Goodbye Marni- Baruch Dayan Emet

A relatively short time ago I received a telephone call from a dear friend. He quickly handled the standard plesantries and asked me if I had heard the news about Marni Kaufman. By the tone of his voice I knew that whatever the news was it wasn’t going to be happy.

Sure enough he said that Marni had died. He didn’t know too many details, other than it was cancer.

I can’t say that I was close with Marni. Back in high school we took a few of the same classes together, but it would be a gross exaggeration to say that we were anything more than classmates together.

Still, due to various circumstances I knew a bit about her life after high school. You see, the girl that I once knew as Marni Kaufman became Marni Levine. Here is what her obituary in the LA Times said:

LEVINE, Marni E. (37) Devoted mother to Jordyn and Brooke, love of Darren’s life, Marni was also an internationally-known instructor in the Israeli self defense system of Krav Maga and founder of Krav Maga Worldwide. Marni, the highest-ranked female Krav Maga instructor in the world, appeared often in the news, from The Today Show to The Los Angeles Times to MTV. She was a co-founder of the Krav Maga National Training Center, one of the largest self defense schools in the world. Marni’s courage and spirit inspired all who knew her. She cared deeply for others and devoted her life to making them safer and stronger. Marni trained thousands of students and shared her knowledge with hundreds of instructors. She will be missed by all, and most especially by her husband Darren; her daughters Jordyn and Brooke; her mother and father Bruce and Lynn Kaufman; her brother Lee Kaufman and his wife Tracy; and her brother Mitchell and his wife Michele. Funeral services will be held today Sunday, September 3, at 9 a.m., at Mount Sinai Hollywood Hills. Call 323-489-6000 for information and directions. In lieu of flowers, donations may be made to the City of Hope.

My condolences go out to her family, especially her daughters. As a father it is just terribly distressing.

On a related note I must add that this bothers me tremendously. I have lost so many friends to cancer. Not just people that were acquaintances, but good friends and people that meant a lot to me. I don’t say that to diminish the pain and loss of others, but as a prelude to this next point.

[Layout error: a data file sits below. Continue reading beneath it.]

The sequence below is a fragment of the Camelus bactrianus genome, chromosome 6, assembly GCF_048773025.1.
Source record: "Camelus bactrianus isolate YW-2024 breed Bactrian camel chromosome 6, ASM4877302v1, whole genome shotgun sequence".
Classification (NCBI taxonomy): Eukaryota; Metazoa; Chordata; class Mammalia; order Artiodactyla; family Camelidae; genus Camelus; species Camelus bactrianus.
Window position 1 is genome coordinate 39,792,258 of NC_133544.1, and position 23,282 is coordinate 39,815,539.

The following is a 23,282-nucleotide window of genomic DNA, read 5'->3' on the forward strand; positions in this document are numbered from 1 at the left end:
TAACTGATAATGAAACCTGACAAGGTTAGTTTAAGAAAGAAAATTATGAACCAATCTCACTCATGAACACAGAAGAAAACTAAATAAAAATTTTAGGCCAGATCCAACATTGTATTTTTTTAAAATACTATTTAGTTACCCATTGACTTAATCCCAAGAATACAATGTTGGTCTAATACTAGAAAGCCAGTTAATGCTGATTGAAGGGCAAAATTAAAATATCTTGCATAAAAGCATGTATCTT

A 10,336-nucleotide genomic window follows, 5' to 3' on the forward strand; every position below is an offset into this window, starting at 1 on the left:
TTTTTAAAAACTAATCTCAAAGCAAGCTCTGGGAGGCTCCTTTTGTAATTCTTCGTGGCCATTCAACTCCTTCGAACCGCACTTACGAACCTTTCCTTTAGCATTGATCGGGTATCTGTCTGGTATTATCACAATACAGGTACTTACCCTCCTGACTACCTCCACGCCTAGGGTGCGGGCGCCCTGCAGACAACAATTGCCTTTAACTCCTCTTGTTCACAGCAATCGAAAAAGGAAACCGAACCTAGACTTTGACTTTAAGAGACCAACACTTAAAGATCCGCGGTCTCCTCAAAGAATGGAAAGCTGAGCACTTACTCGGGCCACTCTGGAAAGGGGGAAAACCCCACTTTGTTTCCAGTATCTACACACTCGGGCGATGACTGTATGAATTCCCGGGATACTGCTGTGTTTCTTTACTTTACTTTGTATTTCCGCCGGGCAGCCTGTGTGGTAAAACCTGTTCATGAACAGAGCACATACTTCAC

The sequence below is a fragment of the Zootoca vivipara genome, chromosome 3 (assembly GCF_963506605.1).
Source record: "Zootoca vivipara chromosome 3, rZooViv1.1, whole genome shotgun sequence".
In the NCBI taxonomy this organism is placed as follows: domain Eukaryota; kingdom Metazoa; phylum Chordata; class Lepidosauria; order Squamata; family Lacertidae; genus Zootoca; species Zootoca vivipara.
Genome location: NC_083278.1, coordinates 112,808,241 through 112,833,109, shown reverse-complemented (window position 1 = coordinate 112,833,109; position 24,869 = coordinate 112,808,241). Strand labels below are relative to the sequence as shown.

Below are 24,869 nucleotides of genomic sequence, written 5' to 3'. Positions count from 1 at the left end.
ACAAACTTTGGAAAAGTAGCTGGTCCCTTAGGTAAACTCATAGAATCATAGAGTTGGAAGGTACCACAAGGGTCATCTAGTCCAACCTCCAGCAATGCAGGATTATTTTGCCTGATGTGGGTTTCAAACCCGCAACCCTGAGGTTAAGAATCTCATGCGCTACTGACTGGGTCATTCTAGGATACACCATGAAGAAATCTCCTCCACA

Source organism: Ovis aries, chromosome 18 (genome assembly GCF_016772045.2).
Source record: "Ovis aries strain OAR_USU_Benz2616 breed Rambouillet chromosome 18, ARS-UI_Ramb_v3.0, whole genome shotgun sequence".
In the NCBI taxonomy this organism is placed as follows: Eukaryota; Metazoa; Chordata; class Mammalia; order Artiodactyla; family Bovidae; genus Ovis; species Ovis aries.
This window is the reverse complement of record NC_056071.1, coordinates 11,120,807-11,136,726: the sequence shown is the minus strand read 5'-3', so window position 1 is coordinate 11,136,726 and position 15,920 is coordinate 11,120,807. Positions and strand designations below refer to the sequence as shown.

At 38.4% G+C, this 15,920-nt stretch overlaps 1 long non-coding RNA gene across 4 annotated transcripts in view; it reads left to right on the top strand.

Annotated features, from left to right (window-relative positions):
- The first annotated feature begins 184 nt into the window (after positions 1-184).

I am 37 years old. I am young. And in my life I can recount the loss of far too many of my peers who have died because of some form of cancer. There have been a handful of brain tumors, stomach cancer and a couple of other versions.

Some people have suggested that I should be concerned because we all come from Los Angeles. But it is not that easy to draw commonalities like that. If you search for patterns you’ll see that we all lived in different areas around LA. We didn’t all go to the same high schools or colleges.

The docs attributed one of the cancers to an asbestos problem caused by the Northridge earthquake. One of the brain tumors was diagnosed as an Astrocytoma.

Causes and symptomsThe cause of astrocytoma is not known. Brain cancer may occasionally be caused by previous radiation treatments; however, x rays are not believed to play a role. As of 2001, studies have indicated that the moderate use of handheld cellular phones does not cause brain cancer; ongoing research will determine if long-term cellular phone use causes an increase in cancer incidence.

Some studies suggest that brain tumors may occur more frequently in people who have occupational exposureto certain chemicals, including some pesticides, formaldehyde, vinyl chloride, phenols, acrylonitrile, N-nitroso compounds, polycyclic aromatic hydrocarbons, lubricating oils, and organic solvents. The greatest risk is associated with exposure before birth or during infancy.